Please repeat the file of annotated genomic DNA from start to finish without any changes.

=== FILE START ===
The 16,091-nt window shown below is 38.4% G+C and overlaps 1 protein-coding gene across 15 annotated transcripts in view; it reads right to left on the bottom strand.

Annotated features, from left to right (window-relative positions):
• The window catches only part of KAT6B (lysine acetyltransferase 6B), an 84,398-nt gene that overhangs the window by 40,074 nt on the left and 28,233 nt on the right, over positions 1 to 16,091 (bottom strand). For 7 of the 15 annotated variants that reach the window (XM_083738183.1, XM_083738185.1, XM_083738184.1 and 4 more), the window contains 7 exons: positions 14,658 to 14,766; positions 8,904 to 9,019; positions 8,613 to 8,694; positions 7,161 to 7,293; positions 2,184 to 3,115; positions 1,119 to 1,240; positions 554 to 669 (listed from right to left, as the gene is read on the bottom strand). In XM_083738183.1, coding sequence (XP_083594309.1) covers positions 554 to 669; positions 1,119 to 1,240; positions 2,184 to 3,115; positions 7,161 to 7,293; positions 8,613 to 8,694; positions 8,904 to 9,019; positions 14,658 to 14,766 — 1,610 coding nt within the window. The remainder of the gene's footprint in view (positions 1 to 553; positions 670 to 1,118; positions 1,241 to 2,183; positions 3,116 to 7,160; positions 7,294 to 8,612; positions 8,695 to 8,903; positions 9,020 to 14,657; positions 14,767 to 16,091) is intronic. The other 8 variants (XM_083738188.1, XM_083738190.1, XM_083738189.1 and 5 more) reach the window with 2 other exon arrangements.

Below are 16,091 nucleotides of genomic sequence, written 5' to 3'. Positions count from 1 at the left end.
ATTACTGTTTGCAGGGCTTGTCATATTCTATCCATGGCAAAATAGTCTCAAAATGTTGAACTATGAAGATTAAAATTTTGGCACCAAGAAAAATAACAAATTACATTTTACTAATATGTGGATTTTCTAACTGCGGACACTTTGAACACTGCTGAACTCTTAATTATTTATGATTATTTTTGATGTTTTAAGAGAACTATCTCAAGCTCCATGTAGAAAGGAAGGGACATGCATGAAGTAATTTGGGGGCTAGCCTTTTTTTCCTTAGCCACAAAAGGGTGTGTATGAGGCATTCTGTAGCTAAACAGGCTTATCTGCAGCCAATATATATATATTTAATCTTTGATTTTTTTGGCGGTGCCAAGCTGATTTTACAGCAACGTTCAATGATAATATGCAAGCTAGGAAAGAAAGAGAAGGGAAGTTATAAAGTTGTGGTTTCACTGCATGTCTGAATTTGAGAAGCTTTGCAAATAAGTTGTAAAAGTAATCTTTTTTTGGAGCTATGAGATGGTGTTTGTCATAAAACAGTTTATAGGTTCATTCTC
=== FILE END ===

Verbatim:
The 16,091-nt window shown below is 38.4% G+C and overlaps 1 protein-coding gene across 15 annotated transcripts in view; it reads right to left on the bottom strand.

Annotated features, from left to right (window-relative positions):
• The window catches only part of KAT6B (lysine acetyltransferase 6B), an 84,398-nt gene that overhangs the window by 40,074 nt on the left and 28,233 nt on the right, over positions 1 to 16,091 (bottom strand). For 7 of the 15 annotated variants that reach the window (XM_083738183.1, XM_083738185.1, XM_083738184.1 and 4 more), the window contains 7 exons: positions 14,658 to 14,766; positions 8,904 to 9,019; positions 8,613 to 8,694; positions 7,161 to 7,293; positions 2,184 to 3,115; positions 1,119 to 1,240; positions 554 to 669 (listed from right to left, as the gene is read on the bottom strand). In XM_083738183.1, coding sequence (XP_083594309.1) covers positions 554 to 669; positions 1,119 to 1,240; positions 2,184 to 3,115; positions 7,161 to 7,293; positions 8,613 to 8,694; positions 8,904 to 9,019; positions 14,658 to 14,766 — 1,610 coding nt within the window. The remainder of the gene's footprint in view (positions 1 to 553; positions 670 to 1,118; positions 1,241 to 2,183; positions 3,116 to 7,160; positions 7,294 to 8,612; positions 8,695 to 8,903; positions 9,020 to 14,657; positions 14,767 to 16,091) is intronic. The other 8 variants (XM_083738188.1, XM_083738190.1, XM_083738189.1 and 5 more) reach the window with 2 other exon arrangements.

Below are 16,091 nucleotides of genomic sequence, written 5' to 3'. Positions count from 1 at the left end.
ATTACTGTTTGCAGGGCTTGTCATATTCTATCCATGGCAAAATAGTCTCAAAATGTTGAACTATGAAGATTAAAATTTTGGCACCAAGAAAAATAACAAATTACATTTTACTAATATGTGGATTTTCTAACTGCGGACACTTTGAACACTGCTGAACTCTTAATTATTTATGATTATTTTTGATGTTTTAAGAGAACTATCTCAAGCTCCATGTAGAAAGGAAGGGACATGCATGAAGTAATTTGGGGGCTAGCCTTTTTTTCCTTAGCCACAAAAGGGTGTGTATGAGGCATTCTGTAGCTAAACAGGCTTATCTGCAGCCAATATATATATATTTAATCTTTGATTTTTTTGGCGGTGCCAAGCTGATTTTACAGCAACGTTCAATGATAATATGCAAGCTAGGAAAGAAAGAGAAGGGAAGTTATAAAGTTGTGGTTTCACTGCATGTCTGAATTTGAGAAGCTTTGCAAATAAGTTGTAAAAGTAATCTTTTTTTGGAGCTATGAGATGGTGTTTGTCATAAAACAGTTTATAGGTTCATTCTC